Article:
Stories about Mozambique from September, 2010
Globally and in Maputo, bloggers reflected on the unrest in Maputo and the government's response, addressing the economic, political and social aspects of events. Critiques of "civil society", globalization and Mozambique's economic model were numerous.
“This week's deadly unrest in Mozambique became a global news story in part because reporters and citizen journalists used new media and social networking tools,” Mohammed Keita reports.
Check out Twitter realtime results regarding the crisis in Maputo, Mozambique.
Citizens reported violent demonstrations in Chimboio, in the centre of Mozambique, on the third day of the unrest. Blogger Carlos Serra questions what journalists mean when they say that the situation in now “calm”, after six people having been shot. [all links in pt]
Following reports of riots and burning tyres and looting shops in protest of the rising bread price in Mozambique, Administrator of Development Talks blog says: “If people do not have bread to eat, something is seriously wrong in a country.”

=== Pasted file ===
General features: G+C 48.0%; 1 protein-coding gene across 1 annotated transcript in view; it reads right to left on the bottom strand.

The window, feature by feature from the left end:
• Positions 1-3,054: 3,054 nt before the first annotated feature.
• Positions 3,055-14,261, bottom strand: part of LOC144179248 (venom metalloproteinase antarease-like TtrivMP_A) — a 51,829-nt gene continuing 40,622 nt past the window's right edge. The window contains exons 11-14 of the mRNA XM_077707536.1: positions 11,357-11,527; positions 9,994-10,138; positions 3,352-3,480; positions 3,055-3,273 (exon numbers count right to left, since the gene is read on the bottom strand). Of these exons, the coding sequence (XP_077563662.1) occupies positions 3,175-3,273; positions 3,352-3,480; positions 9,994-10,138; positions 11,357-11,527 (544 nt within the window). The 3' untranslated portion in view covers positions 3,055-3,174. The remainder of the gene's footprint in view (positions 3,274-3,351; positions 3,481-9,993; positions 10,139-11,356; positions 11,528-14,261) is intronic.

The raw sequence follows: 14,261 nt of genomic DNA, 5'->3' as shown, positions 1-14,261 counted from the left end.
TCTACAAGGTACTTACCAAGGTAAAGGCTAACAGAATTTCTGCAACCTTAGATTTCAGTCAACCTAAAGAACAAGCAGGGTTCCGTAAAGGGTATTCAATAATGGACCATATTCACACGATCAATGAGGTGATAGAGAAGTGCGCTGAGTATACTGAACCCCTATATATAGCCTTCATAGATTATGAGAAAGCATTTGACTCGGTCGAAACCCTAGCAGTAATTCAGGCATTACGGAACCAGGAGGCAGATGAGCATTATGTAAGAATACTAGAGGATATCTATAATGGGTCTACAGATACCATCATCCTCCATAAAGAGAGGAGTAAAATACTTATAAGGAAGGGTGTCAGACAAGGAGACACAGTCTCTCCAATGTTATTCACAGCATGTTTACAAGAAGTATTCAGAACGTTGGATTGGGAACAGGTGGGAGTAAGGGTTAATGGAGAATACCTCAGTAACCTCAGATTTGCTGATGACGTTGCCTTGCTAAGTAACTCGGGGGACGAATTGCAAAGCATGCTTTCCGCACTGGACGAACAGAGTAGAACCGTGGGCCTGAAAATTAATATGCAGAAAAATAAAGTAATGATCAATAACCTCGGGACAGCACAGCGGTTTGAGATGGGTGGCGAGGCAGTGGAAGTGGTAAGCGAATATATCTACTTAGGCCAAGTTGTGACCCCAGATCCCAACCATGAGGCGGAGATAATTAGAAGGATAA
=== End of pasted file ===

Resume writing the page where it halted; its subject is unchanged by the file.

As night falls on the second day of violent unrest, uncertainty remains in Maputo. Bloggers are still working to digest and fully analyze the causes of the riots, which were triggered by increases in the cost of living. One thing is clear: it has caused a profound questioning of the country's political, social and economic situation.
A Verdade [The Truth, pt] released a statement from the Government of Mozambique, appealing to citizens for calm, as the night fell after a day of unrest in the city of Maputo.
The city of Maputo is on alert as popular revolt is spreading over the cost of bread, water and electricity. Residents report disturbances on the street as things appear to be turning violent.